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Ann: Dealing with a bully


Name: Ann

Year of birth: 2001

County: Nakuru


Dealing with a bully.


Taking in Nelly

When I was 13, my parents took in one of my female cousins, Nelly. She was 16 and needed to start secondary school education. She had recently joined a good secondary school, but got expelled after 2 terms because of “bad behaviour”. My parents then offered to take her in as she attended the secondary school nearby. It was a day school and Nelly would leave in the morning and return home in the evening just like I did. I was in Primary school then.

The first few weeks were okay. Nelly was kind, and polite and helped around the house. I loved having her around. The best part was that we shared a room (or so I thought!). As time passed, Nelly became more comfortable in school, and even made friends. My parents always followed up with her teachers to ensure she was still on track with schoolwork.

“Do you know how scary that is?”

Nelly started to make new friends, and she slowly began to change. She was mean to me and rude to my parents. She barely helped around the house and always told me to leave her alone. While alone in the room we shared, she called me abusive names. She would say that I was stupid, ugly, useless and all sorts of hurtful names. All this was unprovoked. I could be doing my homework and Nelly would come in, take away my pens, and even throw my book(s) in the trash. She would then threaten to hurt me if I dared tell my parents seriously. Things escalated, and she would occasionally hit or kick me wherever she felt like it. I was living with a bully, and sleeping in the same room as her. Do you know how scary that is?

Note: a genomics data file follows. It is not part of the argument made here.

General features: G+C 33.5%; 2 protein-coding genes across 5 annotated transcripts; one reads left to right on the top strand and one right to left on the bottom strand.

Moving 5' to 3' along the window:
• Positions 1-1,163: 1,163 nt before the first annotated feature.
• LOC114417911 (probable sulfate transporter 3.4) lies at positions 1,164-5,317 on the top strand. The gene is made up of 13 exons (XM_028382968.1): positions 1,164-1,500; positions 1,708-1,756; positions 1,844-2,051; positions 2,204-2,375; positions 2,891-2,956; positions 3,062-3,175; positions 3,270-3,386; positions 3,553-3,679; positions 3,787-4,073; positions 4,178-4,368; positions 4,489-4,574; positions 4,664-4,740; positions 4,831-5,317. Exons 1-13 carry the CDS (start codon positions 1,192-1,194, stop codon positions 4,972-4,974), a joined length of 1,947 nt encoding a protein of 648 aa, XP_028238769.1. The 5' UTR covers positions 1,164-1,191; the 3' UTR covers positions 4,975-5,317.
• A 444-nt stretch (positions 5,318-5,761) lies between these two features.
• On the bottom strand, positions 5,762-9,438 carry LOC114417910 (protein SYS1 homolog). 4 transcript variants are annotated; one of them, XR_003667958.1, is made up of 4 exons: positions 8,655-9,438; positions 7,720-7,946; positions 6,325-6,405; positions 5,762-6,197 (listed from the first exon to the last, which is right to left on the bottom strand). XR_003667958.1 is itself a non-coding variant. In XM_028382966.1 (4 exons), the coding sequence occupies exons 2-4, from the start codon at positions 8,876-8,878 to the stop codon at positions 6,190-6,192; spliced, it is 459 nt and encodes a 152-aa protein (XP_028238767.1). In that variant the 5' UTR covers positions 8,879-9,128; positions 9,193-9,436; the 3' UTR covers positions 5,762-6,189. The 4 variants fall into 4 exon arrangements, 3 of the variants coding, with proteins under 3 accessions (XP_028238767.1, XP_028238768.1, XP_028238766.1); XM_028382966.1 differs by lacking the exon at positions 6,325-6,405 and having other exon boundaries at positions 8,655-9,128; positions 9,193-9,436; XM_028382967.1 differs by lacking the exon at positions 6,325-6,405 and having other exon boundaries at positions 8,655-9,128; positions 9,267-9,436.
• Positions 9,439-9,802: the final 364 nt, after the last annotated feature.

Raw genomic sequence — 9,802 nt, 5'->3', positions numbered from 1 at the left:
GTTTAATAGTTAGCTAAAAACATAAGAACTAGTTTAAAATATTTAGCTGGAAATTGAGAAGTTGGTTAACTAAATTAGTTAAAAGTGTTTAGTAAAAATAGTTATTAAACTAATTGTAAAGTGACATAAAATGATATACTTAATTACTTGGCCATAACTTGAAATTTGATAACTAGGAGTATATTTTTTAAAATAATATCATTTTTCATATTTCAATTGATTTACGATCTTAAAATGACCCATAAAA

I couldn’t sleep. I barely ate and was always in a bad mood. I wondered why my parents could not see what was happening. I could not tell them what was happening because of the threats I had been issued. My grades dropped because I could no longer study peacefully or peacefully complete my homework. I was angry at my parents because they always dismissed Nelly’s behaviour as “normal teenage behaviour”. So they always tried to understand her and accommodate her.

Confronting my bully

My teachers approached me one afternoon. I did not want to go outside to play with the other students. Mrs Mary was my favourite teacher; she was always warm and understanding. I told her that I didn’t feel like playing. She mentioned that I was doing badly in school and wanted to find out if all was well at home. I was hesitant to share with her, but she assured me that she would try and help me. I told her about Nelly, all the abuse and beatings I had been receiving from her, and how I could not tell my parents because she had threatened to hurt me and I was scared.

Mrs Mary hugged me and said she was sorry for all I was going through. She later arranged to meet my parents in school and we all had a meeting. She created a safe place for me to tell my parents what had ensued at home and they were very shocked! My parents apologized for not noticing sooner, and for not protecting me. I was glad I got a chance to tell them.


When we went home, mum called Nelly’s parents and explained what had happened. They were shocked and deeply sorry for her behaviour. Nelly was asked to leave the next day as her parents tried to find her a new school. She was also taken for counselling so that she and her parents could understand why she kept getting into trouble at school and home, and for Nelly to get support.

The physical and verbal abuse I experienced from Nelly negatively affected me, but things went back to normal with time after she left. The school was great again, I slept well, ate well, played with my friends and learnt to freely talk to my parents regardless of what other people tell me.


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